Monthly Archives: February 2012

Review: Shadow’s Edge by Brent Weeks

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Holy mother, this book was good. I thought The Way of Shadows was good, but it was nothing compared to this one! Weeks really hit his stride in this volume of the story, and I absolutely loved every minute of it.

It’s been a long time since I got really emotionally drawn into a good old fashioned fantasy trilogy. I don’t know when exactly it happened, but this series definitely broke that dry spell. I don’t remember feeling quite so emotionally attached to the characters while reading The Way of Shadows.. And I’m not quite sure when exactly I became attached to them. I didn’t even realize I was attached to them until… Well I can’t say what it was, because that would spoil it, and I’d determined to make this a spoiler free review. But the thingy thing I’m talking about? I did not see it coming at all, and my heart was instantly broken. That’s when I realized this characters had become real to me, and there was no turning back.

And damn. The twist in the epilogue? Did not see that coming either. There was just so much good in this book.. I want to gush and gush about all of the things I loved about it, but I don’t want my review to be full of spoilers, so I’m forcing myself to hold back.

Bottom line – if you liked the first book, you won’t be disappointed by this one. In fact, I think you’ll be pretty damn impressed by it. It’s not often that I end up rating the second in a series higher than the first in the series, but it’s happening with Night Angel. Five stars…. And now I have to wrap this up, so I can get to reading book three!

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Review: The Troll Hunter by Keith C. Blackmore

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A warrior with a secret. A band of cutthroats. And a monster of legend.

A morning that no one wanted. Battle rusty from the war infirmaries, a company of Sujins are ordered to march north through a war torn country, guarding a mysterious koch. They are whipped by the murderous Rusk the Two Knife and led by the enigmatic Bloor, the only cavalier to survive the Field of Skulls.

Together, they will march into the unknown, and arrive at the teeth of hell.

And only one man will possess the skills necessary to bring the survivors back.

A tale of heroic fantasy. Some graphic violence and language.

Trolls – mindless, destructive monsters, driven by their hunger and willing to eat any living thing – especially humans. Terrorizing the countryside and any towns they cross, trolls kill and eat all the humans they can. From far and wide, people travel to locate The Troll Hunters – the only men able to track and kill these man-eating beasts. How did these men become Troll Hunters and what motivates them? This is their story.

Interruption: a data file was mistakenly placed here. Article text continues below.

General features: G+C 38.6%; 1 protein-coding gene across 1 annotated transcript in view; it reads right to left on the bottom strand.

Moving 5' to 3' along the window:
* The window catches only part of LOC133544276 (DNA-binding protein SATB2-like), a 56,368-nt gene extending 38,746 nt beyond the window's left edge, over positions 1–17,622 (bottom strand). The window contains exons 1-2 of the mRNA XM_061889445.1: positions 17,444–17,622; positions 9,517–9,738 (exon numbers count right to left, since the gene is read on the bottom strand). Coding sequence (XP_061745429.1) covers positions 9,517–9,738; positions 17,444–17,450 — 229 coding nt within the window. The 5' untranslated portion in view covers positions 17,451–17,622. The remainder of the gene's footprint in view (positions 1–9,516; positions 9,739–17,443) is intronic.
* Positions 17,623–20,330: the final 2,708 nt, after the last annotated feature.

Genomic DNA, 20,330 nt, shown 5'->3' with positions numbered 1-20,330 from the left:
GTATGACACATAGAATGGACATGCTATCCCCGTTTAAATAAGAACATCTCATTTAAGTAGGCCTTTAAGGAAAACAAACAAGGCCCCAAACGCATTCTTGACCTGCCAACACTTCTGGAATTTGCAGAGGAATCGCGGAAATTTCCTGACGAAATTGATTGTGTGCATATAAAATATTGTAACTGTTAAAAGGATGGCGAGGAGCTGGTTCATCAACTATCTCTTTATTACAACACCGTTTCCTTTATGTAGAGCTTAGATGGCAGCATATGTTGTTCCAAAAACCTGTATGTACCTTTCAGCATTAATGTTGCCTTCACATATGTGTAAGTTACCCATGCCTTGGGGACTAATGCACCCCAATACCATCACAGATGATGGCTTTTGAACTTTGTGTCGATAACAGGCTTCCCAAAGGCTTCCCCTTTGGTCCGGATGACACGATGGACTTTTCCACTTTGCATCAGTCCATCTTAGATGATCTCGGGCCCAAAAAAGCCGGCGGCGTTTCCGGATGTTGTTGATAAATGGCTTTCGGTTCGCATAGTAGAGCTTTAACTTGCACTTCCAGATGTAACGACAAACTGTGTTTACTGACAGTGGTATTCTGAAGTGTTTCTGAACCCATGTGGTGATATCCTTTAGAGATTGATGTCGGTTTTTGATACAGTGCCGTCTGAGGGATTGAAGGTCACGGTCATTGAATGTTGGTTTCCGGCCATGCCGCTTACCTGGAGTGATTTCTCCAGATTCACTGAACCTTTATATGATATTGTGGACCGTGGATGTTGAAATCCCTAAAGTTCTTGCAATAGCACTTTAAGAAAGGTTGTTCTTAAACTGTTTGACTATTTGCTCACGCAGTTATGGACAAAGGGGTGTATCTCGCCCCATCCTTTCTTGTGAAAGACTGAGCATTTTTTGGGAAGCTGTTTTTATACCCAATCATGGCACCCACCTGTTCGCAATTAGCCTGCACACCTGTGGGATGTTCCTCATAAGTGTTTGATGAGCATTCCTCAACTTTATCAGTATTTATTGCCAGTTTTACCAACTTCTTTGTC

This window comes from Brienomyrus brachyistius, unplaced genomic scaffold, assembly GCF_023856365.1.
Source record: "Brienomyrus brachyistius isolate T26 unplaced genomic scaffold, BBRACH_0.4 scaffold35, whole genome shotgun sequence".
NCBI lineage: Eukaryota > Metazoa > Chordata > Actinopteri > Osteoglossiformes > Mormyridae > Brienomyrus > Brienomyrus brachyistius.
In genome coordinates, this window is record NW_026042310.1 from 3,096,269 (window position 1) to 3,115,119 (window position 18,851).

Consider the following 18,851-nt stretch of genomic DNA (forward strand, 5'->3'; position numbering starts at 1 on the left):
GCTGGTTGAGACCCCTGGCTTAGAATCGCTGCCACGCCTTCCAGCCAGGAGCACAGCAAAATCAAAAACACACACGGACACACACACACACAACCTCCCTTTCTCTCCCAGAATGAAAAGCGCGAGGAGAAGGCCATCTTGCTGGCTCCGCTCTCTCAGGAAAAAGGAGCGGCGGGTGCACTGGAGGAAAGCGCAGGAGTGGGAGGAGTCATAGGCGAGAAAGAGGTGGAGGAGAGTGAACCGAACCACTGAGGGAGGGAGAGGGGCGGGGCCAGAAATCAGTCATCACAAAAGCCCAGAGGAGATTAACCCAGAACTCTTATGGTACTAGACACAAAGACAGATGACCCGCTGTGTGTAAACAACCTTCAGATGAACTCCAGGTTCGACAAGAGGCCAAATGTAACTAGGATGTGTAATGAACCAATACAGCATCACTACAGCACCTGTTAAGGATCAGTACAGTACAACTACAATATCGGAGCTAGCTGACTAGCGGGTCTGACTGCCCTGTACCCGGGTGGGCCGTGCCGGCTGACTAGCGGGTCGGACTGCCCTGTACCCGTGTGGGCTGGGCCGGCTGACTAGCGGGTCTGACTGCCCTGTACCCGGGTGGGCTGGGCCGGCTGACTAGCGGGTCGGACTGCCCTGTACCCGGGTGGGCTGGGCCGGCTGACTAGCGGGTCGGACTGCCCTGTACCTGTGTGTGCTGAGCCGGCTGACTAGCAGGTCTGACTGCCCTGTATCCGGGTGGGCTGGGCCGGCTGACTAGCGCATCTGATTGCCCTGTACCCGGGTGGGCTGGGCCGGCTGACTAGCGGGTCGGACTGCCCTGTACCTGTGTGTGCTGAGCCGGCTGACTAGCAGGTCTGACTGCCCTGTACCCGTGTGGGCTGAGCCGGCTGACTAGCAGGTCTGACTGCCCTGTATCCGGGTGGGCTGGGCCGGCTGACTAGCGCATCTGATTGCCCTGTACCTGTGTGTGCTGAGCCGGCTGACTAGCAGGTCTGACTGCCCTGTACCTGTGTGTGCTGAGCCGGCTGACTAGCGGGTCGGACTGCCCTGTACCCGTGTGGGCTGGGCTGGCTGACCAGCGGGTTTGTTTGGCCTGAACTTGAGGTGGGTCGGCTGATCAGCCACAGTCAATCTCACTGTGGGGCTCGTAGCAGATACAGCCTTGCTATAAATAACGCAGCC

That little summary above is a lot closer to what the book is about than the actual blurb. But even then it really doesn’t tell the reader what the book is about before the reader picks it up. And that is the major problem I had with this book – the description of the book does not give the reader any real clue as to what is going on. A friend recommended this book to me – telling me that it was very like David Eddings (one of my favorite authors).

If I had to try to compare this book or author to anyone I would say that Keith C. Blackmore and The Troll Hunter is a lot closer to Glen Cook and The Black Company. This is Military fantasy without any magic…just a really big and really bad troll. Not an evil troll, just destructive and hungry. So, I really wasn’t expecting Military Fiction…and I’ve been a bit of a moody reader lately. I had a bit of a love/hate relationship with this book. The book is very well written and I did enjoy it…I just wasn’t expecting it.
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Quickie: Natural Born Charmer by Susan Elizabeth Phillips

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People with parental issues should stay away. It’s full of bad parents who are forcing themselves on their traumatized adult kids – with overtones of the kids should just forgive all the crappy parenting (or lack thereof) simply because the parents are now “better.” Fuck that.

The ending was exactly what I was fearing. Everyone resolved all their mommy and daddy issues and became a happy family.

Those of us with families know that family issues don’t just get resolved like that. I was kinda annoyed with how easy it was for the HEA for everyone.

The beginning was rather funny but as more asshole parents and family members showed up, I stopped having so much fun.

But I did love Nina. She was great.

So. The book was ok. A lot more fun for other people than for me. I think I can see this one going to my mom.

I keep asking myself why I gave this three stars. Maybe I should lower the rating? hmmmm….

Review: Always by Carol Rose

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Always (or “The Angry Heroine”) by Carol Rose

The Blurb:
Elinor Prescott has come home at last…to Oakleigh, the gracious antebellum mansion that was home to generations of her Southern family. But the beautiful old house is a near-ruin and she can’t afford to restore it. Elinor hopes to find a buyer who will cherish the home as she does. But she has one rule–she won’t sell to handsome, self-made millionaire Cole Whittier.